To achieve its goal, a postdoctoral training experience must foster the young scientist's intellectual and career development, Cech stated. The lab should have an atmosphere of "scientific inquiry" that permits postdocs a degree of free exploration and participation in research decisions. Sound employment practices are "critical" and include "clear expectations," explicitly spelled out benefits, and continuing review of performance. Mentors' obligations also include providing postdocs practical counsel and aid in moving to their next post, as well as all needed facilities and supplies. And mentors should never add "surprise" responsibilities, a practice that is simply "not fair," Cech said.
The mentor's role involves specific responsibilities, Cech explained, including regular meetings with postdocs to give feedback and advice, and to discuss not only the postdoc's research results but also his or her plans and strategies for career advancement. Creating advancement opportunities, by attending and presenting at conferences and getting experience in teaching, public speaking, and grant-writing, are also a mentor's obligation. So, too, is providing "reasonable job security" during the postdoc years. Central to successful mentoring is keeping a "reasonable timeline in mind," Cech noted.
The postdoc is, above all, a temporary stage in a young scientist's career, Cech emphasized. To underscore this reality, he discusses with each of his postdocs where they hope or expect to be in 5 and 10 years and steps they might take to get there. Some postdocs, he noted, do not aspire to become independent investigators, but prefer to spend their careers as staff scientists in the lab of their mentor or some other PI. The decision to become essentially a "career postdoc" must, however, be a conscious career move with its own new expectations, Cech added. It must also bring compensation and status commensurate with a tenure-track scientist of equal experience.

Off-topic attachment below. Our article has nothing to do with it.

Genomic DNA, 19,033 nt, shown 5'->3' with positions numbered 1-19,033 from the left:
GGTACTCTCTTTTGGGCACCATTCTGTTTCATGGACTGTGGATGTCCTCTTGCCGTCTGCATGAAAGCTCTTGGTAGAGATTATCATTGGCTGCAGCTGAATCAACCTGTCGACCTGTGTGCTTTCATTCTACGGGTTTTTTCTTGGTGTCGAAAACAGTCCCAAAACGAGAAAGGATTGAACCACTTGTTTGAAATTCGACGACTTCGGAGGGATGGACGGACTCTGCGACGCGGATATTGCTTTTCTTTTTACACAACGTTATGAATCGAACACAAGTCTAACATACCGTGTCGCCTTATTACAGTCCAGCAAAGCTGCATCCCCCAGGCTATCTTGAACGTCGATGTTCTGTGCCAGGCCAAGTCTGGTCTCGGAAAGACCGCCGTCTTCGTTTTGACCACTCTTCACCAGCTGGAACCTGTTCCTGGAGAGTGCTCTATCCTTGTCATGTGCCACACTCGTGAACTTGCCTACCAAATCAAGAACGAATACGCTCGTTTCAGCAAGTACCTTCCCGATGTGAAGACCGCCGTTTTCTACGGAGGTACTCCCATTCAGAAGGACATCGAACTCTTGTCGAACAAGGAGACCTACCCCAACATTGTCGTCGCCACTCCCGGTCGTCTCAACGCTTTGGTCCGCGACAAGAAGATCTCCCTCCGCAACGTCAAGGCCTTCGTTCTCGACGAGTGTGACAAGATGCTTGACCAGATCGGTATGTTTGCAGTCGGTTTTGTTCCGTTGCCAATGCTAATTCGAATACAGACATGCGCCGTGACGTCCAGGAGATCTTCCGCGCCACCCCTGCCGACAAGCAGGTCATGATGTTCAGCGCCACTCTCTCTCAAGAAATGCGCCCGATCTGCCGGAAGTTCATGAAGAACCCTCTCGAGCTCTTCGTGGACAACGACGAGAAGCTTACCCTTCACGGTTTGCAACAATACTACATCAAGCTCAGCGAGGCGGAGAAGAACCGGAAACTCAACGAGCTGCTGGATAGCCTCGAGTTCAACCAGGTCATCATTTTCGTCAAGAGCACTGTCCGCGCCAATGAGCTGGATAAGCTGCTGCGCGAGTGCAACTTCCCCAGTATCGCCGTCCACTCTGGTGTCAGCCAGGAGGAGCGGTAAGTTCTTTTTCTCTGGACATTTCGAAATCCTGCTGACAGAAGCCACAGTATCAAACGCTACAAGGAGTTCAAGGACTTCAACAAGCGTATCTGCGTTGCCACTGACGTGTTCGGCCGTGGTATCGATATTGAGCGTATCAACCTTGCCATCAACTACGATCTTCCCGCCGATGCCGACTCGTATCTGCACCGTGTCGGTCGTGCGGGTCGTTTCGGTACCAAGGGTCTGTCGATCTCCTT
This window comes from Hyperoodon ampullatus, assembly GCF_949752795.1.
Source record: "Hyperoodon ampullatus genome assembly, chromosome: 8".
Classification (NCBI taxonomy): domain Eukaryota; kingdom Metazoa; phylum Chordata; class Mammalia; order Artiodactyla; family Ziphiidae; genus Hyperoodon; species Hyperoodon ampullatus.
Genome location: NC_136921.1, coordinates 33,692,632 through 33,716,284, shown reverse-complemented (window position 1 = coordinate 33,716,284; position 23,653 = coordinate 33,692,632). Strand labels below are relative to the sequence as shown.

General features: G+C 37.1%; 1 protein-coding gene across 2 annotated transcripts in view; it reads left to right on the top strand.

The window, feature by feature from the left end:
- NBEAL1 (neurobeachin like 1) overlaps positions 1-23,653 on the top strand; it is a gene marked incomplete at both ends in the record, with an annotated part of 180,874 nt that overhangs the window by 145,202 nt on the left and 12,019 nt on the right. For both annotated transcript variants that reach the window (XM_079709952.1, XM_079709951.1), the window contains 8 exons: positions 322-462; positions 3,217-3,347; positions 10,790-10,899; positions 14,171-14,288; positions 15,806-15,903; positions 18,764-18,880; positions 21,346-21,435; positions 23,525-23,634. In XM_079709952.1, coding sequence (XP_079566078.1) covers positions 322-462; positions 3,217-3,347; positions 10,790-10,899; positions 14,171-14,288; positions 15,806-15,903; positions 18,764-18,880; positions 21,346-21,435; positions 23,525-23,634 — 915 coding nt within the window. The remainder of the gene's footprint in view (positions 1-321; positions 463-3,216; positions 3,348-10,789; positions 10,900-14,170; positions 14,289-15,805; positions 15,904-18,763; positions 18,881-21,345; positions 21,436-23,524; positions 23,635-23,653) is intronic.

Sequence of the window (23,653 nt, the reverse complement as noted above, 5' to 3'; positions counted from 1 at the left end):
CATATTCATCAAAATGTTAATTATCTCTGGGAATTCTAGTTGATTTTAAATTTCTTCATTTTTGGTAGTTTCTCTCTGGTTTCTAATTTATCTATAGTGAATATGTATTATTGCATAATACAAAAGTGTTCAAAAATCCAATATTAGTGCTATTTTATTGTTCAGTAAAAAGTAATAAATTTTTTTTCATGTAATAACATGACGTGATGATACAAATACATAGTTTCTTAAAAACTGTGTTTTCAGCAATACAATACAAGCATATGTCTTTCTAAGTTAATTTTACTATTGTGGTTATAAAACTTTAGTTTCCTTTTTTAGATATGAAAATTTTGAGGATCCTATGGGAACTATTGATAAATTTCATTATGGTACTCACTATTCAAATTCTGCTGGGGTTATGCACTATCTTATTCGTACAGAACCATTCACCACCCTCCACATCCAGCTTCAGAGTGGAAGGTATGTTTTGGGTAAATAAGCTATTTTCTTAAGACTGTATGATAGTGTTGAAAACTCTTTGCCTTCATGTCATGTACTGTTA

Providing good mentoring is not an exercise in altruism by PIs, Cech noted. It is, rather, an element of doing top-flight science. Excellent mentoring attracts excellent postdocs and postdoc alumni in good careers, he added, make a lab "look good." Indeed, he said, "all the good people" who have worked for him have "made the lab very famous."
Fostering the environment for effective mentoring is also the responsibility of funding institutions, he went on. HHMI, for example, asks PIs seeking continued funding for the names and current positions of their postdocs during the last 5 years. This list becomes "a factor" in renewal decisions. HHMI scientific meetings include presentations by employment lawyers where PIs can learn about the legal aspects of employing postdocs. Human resource experts are also available to PIs who wish to discuss employment issues. All HHMI postdocs are employees, he noted.
In addition, Cech said, funders should limit the number of years that a person can be funded for postdoc training and should provide pay and benefits that are "reasonable" but "not too comfortable" so that the postdocs have "incentive for getting on with their lives." The compensation package, including benefits, must always be "crystal clear."
In the final analysis, each postdoc "has a lot of responsibility for [his or her] own career," Cech noted. Before accepting any position, a postdoc should carefully investigate all the details, including the responsibilities required, the opportunities offered, and the experience of "recent graduates" on the job market. Such care will become ever more important as research increasingly involves larger groups doing "team science," he added. "Science has really changed," but that must not become "an excuse to forget mentoring."